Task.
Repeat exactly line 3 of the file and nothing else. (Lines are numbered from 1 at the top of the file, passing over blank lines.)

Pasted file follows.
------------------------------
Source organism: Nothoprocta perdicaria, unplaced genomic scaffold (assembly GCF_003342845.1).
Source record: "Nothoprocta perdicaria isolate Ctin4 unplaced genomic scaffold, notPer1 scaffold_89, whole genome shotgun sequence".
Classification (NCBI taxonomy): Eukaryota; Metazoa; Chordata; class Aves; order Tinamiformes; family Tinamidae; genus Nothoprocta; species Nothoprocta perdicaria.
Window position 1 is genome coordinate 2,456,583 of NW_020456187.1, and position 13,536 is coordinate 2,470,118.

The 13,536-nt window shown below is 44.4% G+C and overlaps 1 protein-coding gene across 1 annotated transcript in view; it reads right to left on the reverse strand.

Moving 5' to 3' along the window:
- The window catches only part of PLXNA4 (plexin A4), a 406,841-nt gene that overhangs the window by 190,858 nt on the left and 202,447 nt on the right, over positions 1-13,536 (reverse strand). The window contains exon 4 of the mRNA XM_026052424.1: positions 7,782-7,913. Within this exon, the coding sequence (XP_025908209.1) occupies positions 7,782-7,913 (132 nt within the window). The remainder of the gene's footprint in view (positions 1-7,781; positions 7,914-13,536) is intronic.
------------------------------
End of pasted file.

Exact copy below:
Classification (NCBI taxonomy): Eukaryota; Metazoa; Chordata; class Aves; order Tinamiformes; family Tinamidae; genus Nothoprocta; species Nothoprocta perdicaria.